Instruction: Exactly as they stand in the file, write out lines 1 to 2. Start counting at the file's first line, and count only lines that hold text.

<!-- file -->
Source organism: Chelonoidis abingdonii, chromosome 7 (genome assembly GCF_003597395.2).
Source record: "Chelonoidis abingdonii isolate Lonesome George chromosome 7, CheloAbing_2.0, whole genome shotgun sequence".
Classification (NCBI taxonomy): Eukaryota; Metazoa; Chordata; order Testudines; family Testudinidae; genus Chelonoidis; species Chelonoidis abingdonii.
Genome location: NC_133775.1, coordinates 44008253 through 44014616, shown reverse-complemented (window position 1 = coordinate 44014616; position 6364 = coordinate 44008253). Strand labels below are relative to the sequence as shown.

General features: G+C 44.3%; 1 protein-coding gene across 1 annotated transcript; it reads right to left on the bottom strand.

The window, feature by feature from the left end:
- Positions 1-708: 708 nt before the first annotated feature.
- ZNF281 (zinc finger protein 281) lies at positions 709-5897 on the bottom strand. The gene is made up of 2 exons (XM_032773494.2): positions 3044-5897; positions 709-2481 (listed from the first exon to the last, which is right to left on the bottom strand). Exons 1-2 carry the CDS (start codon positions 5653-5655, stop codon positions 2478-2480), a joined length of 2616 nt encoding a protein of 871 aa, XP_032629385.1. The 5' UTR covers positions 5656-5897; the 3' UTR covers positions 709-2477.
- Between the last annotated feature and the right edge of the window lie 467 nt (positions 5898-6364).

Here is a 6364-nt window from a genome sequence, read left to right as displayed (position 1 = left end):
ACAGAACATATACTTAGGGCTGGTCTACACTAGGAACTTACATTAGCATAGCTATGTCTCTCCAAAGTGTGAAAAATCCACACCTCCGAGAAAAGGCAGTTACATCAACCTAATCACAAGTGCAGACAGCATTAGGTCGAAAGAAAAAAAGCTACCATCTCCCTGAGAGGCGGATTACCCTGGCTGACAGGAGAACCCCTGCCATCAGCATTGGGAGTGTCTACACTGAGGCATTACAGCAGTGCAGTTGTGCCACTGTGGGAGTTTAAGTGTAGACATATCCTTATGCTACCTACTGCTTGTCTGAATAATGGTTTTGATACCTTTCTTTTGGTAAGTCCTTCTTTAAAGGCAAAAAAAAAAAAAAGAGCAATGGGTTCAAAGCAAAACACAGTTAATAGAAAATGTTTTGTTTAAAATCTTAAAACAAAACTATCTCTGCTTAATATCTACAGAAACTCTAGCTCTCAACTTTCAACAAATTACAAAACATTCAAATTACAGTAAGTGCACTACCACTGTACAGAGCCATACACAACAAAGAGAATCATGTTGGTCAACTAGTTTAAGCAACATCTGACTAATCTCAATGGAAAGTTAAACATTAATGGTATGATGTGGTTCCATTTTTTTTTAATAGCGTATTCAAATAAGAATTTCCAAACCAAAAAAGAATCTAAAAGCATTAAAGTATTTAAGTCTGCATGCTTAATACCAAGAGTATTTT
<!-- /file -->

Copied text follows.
Source organism: Chelonoidis abingdonii, chromosome 7 (genome assembly GCF_003597395.2).
Source record: "Chelonoidis abingdonii isolate Lonesome George chromosome 7, CheloAbing_2.0, whole genome shotgun sequence".